“It was crazy,” said Jeff Chase. He, along with co-organizer Robin Mazumder, put the word out with the help of Make Something Edmonton and on Twitter using the hashtag #yegsnowfight.
“We were expecting maybe a hundred people. We woke up the next morning and there was about 1,000 emails.”
Once they saw the response, the pair decided to use the event to support the Edmonton Food Bank and asked those taking part to bring in donations.
Mazumder said there was no strategy or planning for setting up teams or sides -- just a desire to get people outside and to embrace Edmonton’s winter weather.
“It’s so easy to get bogged down by work and our life sometimes, he said. “We forget to have fun. (This is) part of our Canadian identity.”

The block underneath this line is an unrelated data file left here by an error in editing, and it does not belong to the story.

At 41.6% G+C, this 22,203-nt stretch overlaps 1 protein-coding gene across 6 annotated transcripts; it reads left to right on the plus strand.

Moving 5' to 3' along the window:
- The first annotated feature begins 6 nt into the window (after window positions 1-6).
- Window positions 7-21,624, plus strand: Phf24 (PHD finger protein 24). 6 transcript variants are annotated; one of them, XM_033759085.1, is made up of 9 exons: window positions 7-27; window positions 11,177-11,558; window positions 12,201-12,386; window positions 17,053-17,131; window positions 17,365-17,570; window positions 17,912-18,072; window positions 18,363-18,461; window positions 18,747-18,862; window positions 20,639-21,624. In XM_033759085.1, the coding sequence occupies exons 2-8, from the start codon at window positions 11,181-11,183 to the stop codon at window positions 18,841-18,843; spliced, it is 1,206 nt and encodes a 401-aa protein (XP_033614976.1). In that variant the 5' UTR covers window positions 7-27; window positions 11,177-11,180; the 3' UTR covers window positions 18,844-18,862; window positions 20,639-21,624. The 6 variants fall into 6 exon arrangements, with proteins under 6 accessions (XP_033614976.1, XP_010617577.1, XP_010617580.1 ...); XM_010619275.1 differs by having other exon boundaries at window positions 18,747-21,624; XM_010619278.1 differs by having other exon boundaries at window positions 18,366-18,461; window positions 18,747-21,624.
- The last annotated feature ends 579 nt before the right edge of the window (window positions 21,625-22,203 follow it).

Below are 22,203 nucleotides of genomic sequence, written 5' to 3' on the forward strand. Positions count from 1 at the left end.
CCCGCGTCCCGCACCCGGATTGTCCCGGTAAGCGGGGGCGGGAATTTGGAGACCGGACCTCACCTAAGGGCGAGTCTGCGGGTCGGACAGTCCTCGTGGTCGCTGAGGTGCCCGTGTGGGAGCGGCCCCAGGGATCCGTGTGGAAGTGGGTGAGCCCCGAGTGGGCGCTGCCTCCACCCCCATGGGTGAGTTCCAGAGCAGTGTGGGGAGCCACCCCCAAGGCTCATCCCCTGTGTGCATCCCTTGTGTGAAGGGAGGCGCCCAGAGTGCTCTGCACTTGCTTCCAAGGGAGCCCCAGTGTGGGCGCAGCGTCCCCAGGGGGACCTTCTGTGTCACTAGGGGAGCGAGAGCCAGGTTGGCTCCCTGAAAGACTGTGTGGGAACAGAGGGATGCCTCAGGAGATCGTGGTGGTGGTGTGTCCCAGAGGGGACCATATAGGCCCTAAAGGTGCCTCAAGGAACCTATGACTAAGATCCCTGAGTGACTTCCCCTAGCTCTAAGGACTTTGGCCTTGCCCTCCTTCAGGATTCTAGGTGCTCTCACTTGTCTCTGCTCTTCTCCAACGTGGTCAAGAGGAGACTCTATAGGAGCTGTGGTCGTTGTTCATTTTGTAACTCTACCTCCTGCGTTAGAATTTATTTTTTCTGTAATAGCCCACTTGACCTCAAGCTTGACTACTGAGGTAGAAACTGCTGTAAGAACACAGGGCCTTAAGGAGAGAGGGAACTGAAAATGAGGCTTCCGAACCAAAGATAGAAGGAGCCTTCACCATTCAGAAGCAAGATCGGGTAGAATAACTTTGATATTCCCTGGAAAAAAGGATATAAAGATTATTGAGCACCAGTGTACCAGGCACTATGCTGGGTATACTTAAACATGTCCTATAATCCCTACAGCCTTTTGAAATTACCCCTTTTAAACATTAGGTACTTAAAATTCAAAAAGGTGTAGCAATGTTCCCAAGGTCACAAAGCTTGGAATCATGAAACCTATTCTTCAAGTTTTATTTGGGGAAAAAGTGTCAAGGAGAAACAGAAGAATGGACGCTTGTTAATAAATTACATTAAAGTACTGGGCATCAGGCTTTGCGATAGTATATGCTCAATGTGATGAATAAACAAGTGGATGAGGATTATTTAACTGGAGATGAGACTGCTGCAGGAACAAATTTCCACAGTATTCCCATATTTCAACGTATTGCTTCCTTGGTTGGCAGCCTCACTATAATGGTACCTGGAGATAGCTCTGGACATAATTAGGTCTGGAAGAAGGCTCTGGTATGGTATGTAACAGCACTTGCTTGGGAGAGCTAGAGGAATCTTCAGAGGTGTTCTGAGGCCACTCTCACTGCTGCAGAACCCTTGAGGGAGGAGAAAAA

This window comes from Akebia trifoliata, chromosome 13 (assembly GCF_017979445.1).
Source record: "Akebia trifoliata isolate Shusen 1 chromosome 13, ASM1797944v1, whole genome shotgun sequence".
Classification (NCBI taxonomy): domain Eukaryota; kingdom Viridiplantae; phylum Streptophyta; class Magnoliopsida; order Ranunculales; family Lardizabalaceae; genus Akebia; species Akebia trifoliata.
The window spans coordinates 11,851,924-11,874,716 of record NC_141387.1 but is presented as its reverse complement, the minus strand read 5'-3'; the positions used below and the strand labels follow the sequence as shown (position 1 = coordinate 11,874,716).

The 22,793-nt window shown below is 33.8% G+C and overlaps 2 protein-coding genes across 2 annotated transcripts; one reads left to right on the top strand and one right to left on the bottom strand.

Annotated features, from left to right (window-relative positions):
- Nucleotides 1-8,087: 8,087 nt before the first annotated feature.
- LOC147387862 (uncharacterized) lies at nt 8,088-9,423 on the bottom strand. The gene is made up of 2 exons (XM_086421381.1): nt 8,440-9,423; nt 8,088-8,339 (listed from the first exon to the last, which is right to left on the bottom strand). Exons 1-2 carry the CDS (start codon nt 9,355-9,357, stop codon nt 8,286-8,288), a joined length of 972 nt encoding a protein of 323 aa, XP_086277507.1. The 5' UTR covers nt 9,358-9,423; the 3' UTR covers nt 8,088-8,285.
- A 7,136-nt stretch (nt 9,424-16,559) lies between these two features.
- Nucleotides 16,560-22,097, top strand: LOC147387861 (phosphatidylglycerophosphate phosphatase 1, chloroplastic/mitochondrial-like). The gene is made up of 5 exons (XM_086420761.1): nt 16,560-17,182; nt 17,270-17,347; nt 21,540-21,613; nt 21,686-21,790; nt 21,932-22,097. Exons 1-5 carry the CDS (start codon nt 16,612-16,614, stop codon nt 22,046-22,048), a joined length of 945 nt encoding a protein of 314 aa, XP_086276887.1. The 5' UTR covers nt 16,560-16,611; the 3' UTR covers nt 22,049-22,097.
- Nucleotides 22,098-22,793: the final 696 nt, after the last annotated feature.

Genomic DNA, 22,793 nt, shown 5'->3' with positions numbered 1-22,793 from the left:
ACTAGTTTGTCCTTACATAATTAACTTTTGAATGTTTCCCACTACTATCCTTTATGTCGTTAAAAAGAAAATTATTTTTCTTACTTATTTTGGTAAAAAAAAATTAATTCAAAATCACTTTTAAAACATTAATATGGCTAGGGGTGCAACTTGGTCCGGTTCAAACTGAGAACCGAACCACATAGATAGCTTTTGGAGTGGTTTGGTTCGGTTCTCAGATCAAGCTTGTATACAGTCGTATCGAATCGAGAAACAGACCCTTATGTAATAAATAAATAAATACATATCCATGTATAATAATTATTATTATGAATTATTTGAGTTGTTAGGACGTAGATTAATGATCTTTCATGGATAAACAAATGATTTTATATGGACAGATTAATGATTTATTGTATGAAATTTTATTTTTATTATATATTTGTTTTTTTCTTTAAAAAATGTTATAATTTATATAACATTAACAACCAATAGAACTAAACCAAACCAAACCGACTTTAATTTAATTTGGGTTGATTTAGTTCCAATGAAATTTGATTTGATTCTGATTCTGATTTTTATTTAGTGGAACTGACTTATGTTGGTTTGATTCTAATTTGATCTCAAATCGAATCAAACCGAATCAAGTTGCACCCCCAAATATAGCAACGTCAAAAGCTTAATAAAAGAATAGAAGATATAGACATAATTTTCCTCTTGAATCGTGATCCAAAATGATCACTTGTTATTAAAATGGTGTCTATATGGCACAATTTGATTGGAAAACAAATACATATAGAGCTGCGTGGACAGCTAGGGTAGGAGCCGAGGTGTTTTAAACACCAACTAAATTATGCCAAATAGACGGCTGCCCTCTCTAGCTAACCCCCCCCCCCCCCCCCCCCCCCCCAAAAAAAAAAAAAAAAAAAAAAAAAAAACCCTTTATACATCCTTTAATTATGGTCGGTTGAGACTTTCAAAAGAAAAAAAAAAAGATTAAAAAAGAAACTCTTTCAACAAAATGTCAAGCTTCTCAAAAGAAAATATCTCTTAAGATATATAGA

Cody Woywitka and his family spent the early part of the fight building a defensive snow fort on a hill overlooking the battle ground.
He said they heard about the event online and jumped at the chance to take part.
“We enjoy the camaraderie that Edmonton has,” he said.
“When I was a kid, I was allowed to do it. And the kids now, they’ve lost some of that.”
While Chase calls himself a “pro” when it comes to hurling snow, Mazumder grew up in Victoria and says he didn’t get much of a chance to play in the snow when he was younger.
“To come here and have an opportunity to throw snow, to ski in it and play in it, I think it appeals to people. It’s about going back to what it was like when we were kids.